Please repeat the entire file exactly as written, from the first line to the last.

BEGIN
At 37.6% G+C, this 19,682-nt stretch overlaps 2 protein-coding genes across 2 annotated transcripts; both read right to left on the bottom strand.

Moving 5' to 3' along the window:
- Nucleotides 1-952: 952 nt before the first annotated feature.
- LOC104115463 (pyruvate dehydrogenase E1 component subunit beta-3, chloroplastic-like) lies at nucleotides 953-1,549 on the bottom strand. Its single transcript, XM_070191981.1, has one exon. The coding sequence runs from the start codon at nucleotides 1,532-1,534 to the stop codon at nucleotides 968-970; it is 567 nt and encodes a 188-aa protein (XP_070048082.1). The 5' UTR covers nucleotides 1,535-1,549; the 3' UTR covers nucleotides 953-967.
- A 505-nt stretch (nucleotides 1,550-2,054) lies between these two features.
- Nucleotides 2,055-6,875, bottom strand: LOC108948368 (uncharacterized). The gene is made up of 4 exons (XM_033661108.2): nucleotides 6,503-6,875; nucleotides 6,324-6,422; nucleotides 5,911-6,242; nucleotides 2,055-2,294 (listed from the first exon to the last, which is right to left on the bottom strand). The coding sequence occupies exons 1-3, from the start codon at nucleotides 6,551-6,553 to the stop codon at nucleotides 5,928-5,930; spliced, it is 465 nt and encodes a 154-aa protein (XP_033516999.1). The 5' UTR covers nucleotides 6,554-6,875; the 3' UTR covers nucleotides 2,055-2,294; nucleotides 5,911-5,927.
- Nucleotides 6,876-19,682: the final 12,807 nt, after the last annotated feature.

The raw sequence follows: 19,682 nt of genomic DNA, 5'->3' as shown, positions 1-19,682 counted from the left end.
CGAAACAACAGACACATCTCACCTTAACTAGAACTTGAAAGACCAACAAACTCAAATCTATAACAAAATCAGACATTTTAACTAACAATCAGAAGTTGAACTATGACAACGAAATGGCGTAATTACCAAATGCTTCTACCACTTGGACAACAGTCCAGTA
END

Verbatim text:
At 37.6% G+C, this 19,682-nt stretch overlaps 2 protein-coding genes across 2 annotated transcripts; both read right to left on the bottom strand.

Moving 5' to 3' along the window:
- Nucleotides 1-952: 952 nt before the first annotated feature.
- LOC104115463 (pyruvate dehydrogenase E1 component subunit beta-3, chloroplastic-like) lies at nucleotides 953-1,549 on the bottom strand. Its single transcript, XM_070191981.1, has one exon. The coding sequence runs from the start codon at nucleotides 1,532-1,534 to the stop codon at nucleotides 968-970; it is 567 nt and encodes a 188-aa protein (XP_070048082.1). The 5' UTR covers nucleotides 1,535-1,549; the 3' UTR covers nucleotides 953-967.
- A 505-nt stretch (nucleotides 1,550-2,054) lies between these two features.
- Nucleotides 2,055-6,875, bottom strand: LOC108948368 (uncharacterized). The gene is made up of 4 exons (XM_033661108.2): nucleotides 6,503-6,875; nucleotides 6,324-6,422; nucleotides 5,911-6,242; nucleotides 2,055-2,294 (listed from the first exon to the last, which is right to left on the bottom strand). The coding sequence occupies exons 1-3, from the start codon at nucleotides 6,551-6,553 to the stop codon at nucleotides 5,928-5,930; spliced, it is 465 nt and encodes a 154-aa protein (XP_033516999.1). The 5' UTR covers nucleotides 6,554-6,875; the 3' UTR covers nucleotides 2,055-2,294; nucleotides 5,911-5,927.
- Nucleotides 6,876-19,682: the final 12,807 nt, after the last annotated feature.

The raw sequence follows: 19,682 nt of genomic DNA, 5'->3' as shown, positions 1-19,682 counted from the left end.
CGAAACAACAGACACATCTCACCTTAACTAGAACTTGAAAGACCAACAAACTCAAATCTATAACAAAATCAGACATTTTAACTAACAATCAGAAGTTGAACTATGACAACGAAATGGCGTAATTACCAAATGCTTCTACCACTTGGACAACAGTCCAGTA